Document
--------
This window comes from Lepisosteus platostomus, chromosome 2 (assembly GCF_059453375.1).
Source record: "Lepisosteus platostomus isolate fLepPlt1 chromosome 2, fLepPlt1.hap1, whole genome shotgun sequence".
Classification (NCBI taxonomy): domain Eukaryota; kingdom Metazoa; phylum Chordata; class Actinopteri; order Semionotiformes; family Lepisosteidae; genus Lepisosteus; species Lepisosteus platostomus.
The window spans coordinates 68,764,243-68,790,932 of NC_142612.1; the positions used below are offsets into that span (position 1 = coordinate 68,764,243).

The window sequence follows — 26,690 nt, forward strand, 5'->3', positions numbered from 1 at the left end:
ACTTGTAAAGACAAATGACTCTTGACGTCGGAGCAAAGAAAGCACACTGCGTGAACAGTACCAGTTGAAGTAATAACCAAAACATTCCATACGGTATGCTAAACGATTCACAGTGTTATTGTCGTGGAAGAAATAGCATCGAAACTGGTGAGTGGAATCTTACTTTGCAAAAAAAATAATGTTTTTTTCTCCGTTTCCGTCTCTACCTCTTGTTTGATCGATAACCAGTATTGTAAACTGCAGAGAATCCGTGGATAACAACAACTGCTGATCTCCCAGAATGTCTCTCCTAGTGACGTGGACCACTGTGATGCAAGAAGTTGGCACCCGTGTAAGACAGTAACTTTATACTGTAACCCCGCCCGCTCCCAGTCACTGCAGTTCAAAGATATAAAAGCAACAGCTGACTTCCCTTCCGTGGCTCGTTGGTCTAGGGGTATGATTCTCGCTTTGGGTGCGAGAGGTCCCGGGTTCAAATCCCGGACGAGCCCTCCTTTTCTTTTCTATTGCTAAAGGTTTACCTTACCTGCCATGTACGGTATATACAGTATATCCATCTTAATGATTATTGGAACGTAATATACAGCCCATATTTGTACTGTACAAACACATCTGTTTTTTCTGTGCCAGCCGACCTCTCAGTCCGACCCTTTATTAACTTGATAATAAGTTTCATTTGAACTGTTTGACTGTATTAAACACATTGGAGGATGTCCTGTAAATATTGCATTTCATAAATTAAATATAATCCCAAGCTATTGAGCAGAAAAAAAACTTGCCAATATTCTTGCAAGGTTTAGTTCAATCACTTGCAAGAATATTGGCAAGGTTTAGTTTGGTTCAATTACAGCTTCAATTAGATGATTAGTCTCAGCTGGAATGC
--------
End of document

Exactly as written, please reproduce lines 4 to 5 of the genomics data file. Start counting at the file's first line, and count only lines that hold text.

The window spans coordinates 68,764,243-68,790,932 of NC_142612.1; the positions used below are offsets into that span (position 1 = coordinate 68,764,243).

The window sequence follows — 26,690 nt, forward strand, 5'->3', positions numbered from 1 at the left end: